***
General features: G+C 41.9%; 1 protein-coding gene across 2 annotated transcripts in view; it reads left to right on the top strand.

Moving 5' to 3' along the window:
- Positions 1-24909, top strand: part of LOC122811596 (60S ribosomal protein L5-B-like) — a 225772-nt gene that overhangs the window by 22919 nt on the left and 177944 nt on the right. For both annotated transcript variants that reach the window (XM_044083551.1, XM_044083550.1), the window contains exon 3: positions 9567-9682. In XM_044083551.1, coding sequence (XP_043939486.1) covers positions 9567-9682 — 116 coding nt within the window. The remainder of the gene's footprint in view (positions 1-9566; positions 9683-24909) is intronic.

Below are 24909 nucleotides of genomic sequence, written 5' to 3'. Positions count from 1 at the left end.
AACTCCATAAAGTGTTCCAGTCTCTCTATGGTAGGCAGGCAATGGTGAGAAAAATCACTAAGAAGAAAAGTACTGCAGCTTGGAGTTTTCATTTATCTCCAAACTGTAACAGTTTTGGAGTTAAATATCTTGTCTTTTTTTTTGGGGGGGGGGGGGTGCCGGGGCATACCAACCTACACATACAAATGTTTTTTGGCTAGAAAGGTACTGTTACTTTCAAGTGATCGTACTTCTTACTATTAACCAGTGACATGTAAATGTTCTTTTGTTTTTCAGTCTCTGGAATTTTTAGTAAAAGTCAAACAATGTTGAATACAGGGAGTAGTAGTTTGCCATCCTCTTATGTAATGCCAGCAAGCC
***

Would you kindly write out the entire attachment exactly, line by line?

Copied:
General features: G+C 41.9%; 1 protein-coding gene across 2 annotated transcripts in view; it reads left to right on the top strand.

Moving 5' to 3' along the window:
- Positions 1-24909, top strand: part of LOC122811596 (60S ribosomal protein L5-B-like) — a 225772-nt gene that overhangs the window by 22919 nt on the left and 177944 nt on the right. For both annotated transcript variants that reach the window (XM_044083551.1, XM_044083550.1), the window contains exon 3: positions 9567-9682. In XM_044083551.1, coding sequence (XP_043939486.1) covers positions 9567-9682 — 116 coding nt within the window. The remainder of the gene's footprint in view (positions 1-9566; positions 9683-24909) is intronic.

Below are 24909 nucleotides of genomic sequence, written 5' to 3'. Positions count from 1 at the left end.
AACTCCATAAAGTGTTCCAGTCTCTCTATGGTAGGCAGGCAATGGTGAGAAAAATCACTAAGAAGAAAAGTACTGCAGCTTGGAGTTTTCATTTATCTCCAAACTGTAACAGTTTTGGAGTTAAATATCTTGTCTTTTTTTTTGGGGGGGGGGGGGTGCCGGGGCATACCAACCTACACATACAAATGTTTTTTGGCTAGAAAGGTACTGTTACTTTCAAGTGATCGTACTTCTTACTATTAACCAGTGACATGTAAATGTTCTTTTGTTTTTCAGTCTCTGGAATTTTTAGTAAAAGTCAAACAATGTTGAATACAGGGAGTAGTAGTTTGCCATCCTCTTATGTAATGCCAGCAAGCC